Premise: Chester Kates is a scrawny loner with no family in a town full of losers. When he is given the job of burning down the ghost town of Whale to make way for the railroad, he accepts it. The only problem is that there are still a few people living there.
A mysterious illness has taken over Whale, and only three people remain alive: the priest and his son, and Caroline. All Chester has to do to complete his mission is to get them to leave and set the buildings on fire. The real problem is convincing them to do so. The priest assumes he is infected with the strange plague and will not leave, and his son will not leave his father. Caroline will not leave the town until her father comes back from his claim in the mine, which gives Chester yet another challenge to complete his mission.
Chester grows fond of Caroline and has nothing to lose in finding her father or in confronting the supposedly infected priest. There are figures in white that haunt Whale, and the infected dead bodies around town are a chilling warning to keep out. As Chester tries to complete his task, he also begins to learn the cause of the plague and must make terrible decisions for how to bring about redemption for Whale.
Themes: The theme of redemption becomes clearer with every page, as Chester seeks to redeem Whale of its pestilence, as the residents seek redemption for themselves, and as Chester unwittingly encounters it through his decisions.
In this period of time where racism was prevalent, where other races are considered “animals” by some people in society, Bloody Chester tackles this topic subtly as a matter of fact thing in everyday life, which is then brought to the forefront for everyone to face.
There is also a bit of romance in Bloody Chester, though it plays more of a supporting storyline to keep Chester on task, while also providing some conflict in his quest to burn Whale to the ground. He must convince Caroline to leave, though now that he cares for her it makes the means for doing so more difficult.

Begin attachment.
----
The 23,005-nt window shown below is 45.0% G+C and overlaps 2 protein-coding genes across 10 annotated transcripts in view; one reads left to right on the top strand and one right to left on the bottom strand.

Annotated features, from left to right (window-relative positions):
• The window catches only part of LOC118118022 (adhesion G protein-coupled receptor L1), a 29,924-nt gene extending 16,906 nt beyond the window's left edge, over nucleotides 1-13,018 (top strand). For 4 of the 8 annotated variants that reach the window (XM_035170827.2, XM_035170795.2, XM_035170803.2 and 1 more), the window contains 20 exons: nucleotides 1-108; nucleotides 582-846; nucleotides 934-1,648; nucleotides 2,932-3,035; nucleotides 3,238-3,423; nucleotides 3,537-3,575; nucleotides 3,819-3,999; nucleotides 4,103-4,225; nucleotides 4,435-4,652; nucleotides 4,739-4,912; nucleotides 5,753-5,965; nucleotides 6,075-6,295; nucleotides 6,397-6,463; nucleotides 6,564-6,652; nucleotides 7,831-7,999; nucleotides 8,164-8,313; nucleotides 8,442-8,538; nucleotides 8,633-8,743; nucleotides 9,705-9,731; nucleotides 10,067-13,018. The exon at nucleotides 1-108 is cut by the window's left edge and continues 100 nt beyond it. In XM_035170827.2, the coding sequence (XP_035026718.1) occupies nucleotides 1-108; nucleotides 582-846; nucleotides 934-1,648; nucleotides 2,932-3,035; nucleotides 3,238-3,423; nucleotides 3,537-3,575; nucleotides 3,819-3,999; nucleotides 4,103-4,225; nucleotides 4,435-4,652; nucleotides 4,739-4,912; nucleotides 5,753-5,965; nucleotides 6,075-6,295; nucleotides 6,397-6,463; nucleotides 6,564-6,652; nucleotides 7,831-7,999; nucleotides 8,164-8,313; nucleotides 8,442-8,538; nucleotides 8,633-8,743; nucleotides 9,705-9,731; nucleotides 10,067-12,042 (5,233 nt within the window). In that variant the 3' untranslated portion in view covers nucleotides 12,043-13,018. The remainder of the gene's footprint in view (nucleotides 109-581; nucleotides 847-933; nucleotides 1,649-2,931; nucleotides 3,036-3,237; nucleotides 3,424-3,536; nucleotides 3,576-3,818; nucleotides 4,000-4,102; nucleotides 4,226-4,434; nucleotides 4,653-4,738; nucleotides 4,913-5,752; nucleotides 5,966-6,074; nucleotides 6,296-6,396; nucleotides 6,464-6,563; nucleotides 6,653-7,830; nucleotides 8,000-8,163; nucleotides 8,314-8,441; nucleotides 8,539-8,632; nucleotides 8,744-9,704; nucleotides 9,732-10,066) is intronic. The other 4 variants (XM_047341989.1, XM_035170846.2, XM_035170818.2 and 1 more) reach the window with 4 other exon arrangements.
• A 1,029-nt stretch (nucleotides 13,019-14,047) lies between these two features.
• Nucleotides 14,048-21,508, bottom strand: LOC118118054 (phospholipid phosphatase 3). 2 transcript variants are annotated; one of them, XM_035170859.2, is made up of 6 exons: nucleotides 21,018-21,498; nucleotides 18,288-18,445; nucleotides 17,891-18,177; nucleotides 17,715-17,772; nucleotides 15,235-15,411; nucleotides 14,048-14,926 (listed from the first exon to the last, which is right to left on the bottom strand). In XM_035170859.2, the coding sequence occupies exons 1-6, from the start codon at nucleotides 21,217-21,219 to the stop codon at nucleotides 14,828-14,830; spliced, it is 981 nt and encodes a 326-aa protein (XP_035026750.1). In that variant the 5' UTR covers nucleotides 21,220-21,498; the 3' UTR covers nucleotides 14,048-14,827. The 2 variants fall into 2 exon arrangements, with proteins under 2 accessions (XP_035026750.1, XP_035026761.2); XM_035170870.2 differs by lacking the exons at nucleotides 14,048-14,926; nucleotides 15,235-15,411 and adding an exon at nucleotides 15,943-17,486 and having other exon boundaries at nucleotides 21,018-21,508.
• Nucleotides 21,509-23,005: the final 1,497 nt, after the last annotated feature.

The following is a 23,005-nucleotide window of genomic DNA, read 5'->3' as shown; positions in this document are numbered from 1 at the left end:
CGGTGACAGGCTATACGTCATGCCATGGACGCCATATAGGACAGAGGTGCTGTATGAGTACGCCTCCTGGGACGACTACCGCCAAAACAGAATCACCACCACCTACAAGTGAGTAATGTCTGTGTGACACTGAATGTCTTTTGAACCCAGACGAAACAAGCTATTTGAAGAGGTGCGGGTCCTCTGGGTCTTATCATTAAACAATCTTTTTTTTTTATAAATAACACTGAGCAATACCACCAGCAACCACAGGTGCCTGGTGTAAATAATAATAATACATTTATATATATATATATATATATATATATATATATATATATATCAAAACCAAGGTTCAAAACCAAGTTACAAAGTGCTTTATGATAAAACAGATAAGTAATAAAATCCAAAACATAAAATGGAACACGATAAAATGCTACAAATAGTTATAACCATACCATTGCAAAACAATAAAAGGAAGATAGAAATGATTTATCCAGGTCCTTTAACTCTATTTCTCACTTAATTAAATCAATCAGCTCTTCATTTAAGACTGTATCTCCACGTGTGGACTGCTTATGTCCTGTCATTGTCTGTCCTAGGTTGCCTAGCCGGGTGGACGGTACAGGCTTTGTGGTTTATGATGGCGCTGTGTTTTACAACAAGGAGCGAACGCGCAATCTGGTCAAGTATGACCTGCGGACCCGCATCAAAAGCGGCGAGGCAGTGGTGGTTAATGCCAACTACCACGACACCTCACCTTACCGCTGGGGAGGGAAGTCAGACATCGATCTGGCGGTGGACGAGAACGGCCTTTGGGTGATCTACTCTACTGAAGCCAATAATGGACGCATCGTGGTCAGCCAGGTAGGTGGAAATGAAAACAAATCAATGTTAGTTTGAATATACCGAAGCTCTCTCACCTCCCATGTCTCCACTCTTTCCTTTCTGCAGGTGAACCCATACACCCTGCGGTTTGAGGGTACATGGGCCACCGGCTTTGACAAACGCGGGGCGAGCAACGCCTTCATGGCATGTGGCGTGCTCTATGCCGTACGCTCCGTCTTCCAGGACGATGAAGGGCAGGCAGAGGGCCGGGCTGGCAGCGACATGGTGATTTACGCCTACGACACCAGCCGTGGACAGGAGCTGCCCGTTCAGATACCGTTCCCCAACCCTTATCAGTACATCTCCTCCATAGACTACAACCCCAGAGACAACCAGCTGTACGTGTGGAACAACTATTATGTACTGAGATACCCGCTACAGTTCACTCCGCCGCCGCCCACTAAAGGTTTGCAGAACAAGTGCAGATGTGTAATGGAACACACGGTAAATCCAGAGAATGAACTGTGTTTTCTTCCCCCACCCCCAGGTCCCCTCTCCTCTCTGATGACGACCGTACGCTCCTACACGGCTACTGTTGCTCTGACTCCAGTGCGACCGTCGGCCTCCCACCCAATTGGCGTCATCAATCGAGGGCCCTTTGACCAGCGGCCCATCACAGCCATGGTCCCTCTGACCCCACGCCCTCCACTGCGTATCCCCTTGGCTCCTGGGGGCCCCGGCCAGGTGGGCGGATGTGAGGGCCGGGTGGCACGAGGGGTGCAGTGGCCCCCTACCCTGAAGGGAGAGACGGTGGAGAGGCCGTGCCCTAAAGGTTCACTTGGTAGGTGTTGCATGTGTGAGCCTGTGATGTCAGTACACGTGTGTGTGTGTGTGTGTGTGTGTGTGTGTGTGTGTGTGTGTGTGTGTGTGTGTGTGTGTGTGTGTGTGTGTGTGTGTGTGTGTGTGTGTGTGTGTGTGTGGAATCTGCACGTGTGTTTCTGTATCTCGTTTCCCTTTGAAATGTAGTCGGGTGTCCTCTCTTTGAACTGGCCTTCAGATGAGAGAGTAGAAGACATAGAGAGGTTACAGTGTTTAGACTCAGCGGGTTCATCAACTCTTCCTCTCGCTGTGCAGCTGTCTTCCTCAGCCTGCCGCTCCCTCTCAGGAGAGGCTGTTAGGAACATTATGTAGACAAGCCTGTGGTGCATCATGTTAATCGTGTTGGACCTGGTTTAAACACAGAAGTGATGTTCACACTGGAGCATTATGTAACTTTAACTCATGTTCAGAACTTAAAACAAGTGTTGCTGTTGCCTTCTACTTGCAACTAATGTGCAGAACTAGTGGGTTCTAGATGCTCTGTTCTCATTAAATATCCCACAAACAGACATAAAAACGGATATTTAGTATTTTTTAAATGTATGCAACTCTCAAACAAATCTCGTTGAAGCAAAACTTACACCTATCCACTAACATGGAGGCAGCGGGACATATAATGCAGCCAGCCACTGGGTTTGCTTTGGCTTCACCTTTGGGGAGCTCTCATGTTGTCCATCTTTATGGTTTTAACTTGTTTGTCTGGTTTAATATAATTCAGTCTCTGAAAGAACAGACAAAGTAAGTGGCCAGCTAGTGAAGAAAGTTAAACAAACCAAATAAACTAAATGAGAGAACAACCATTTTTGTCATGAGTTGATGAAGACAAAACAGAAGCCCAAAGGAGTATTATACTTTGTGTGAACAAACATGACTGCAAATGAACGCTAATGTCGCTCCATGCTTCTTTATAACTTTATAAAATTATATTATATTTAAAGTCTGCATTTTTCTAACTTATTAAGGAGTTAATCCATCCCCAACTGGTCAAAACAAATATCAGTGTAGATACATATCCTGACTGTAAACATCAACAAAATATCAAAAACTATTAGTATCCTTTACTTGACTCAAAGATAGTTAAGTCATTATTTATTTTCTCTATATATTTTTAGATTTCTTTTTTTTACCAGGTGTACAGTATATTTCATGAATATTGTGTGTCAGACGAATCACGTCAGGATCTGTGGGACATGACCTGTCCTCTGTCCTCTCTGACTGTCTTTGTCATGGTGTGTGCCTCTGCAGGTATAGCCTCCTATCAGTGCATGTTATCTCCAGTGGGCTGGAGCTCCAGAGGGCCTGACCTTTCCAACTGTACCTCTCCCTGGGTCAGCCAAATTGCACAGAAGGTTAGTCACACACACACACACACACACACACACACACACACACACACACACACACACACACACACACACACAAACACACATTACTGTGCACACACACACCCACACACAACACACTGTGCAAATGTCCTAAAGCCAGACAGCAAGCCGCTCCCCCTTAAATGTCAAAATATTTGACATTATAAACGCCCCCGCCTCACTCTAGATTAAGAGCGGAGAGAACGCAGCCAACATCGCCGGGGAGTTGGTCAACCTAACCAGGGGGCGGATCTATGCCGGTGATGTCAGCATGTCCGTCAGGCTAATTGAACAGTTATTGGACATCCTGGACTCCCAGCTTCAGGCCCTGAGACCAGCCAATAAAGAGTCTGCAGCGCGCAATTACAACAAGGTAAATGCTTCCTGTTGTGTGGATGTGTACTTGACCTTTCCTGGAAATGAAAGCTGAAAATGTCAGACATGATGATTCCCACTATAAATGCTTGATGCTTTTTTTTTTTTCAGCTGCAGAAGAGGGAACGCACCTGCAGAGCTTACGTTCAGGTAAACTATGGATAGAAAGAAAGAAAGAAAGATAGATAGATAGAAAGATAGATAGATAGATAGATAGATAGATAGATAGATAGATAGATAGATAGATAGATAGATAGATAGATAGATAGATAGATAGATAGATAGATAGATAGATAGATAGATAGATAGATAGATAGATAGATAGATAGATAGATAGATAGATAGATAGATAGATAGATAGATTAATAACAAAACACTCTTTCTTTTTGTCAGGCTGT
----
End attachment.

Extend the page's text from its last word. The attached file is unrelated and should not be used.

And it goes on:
Pros: The art is consistently beautiful and molds the characters well. The climax of the story is moving, leading to a resolution that, while crushing for all of Chester’s goals, was the right thing to do in spite of his goals. Redemption is brought to everything simultaneously, including Chester himself. As I read Bloody Chester I didn’t know what to think of it, but when I reached the end I was surprised at the impact it had in getting me to think.
Cons: Some of the artwork choices were odd, such as putting in words to explain an action, which reminds me of the campy original Batman series. I don’t know if it was intended, but if it was, then it doesn’t seem to fit with the intentions of the novel. I wish it was a bit longer with more back story behind some of the characters, especially Caroline. It is also somewhat foul and gruesome, not recommended for children.
Recommendations: For a story that is seemingly dark and soulless, Bloody Chester has an unexpected amount of heart. With curious artwork that sometimes doesn’t quite fit the tone of the story, it manages to lighten the mood of this dark tale into one of redemption for the lost souls. Bloody Chester is not recommended for children or young teens due to its language and sometimes gory images. There is some racism fitting for the time period that some may find offensive. In these days where political correctness reigns, I only fear that people will miss out on a good story by choosing not to read it for this single reason. Certain characters are offensive, not the story or the author. When it comes down to it, Bloody Chester is actually quite the opposite from racist. It is a story of honor and righting past wrongs.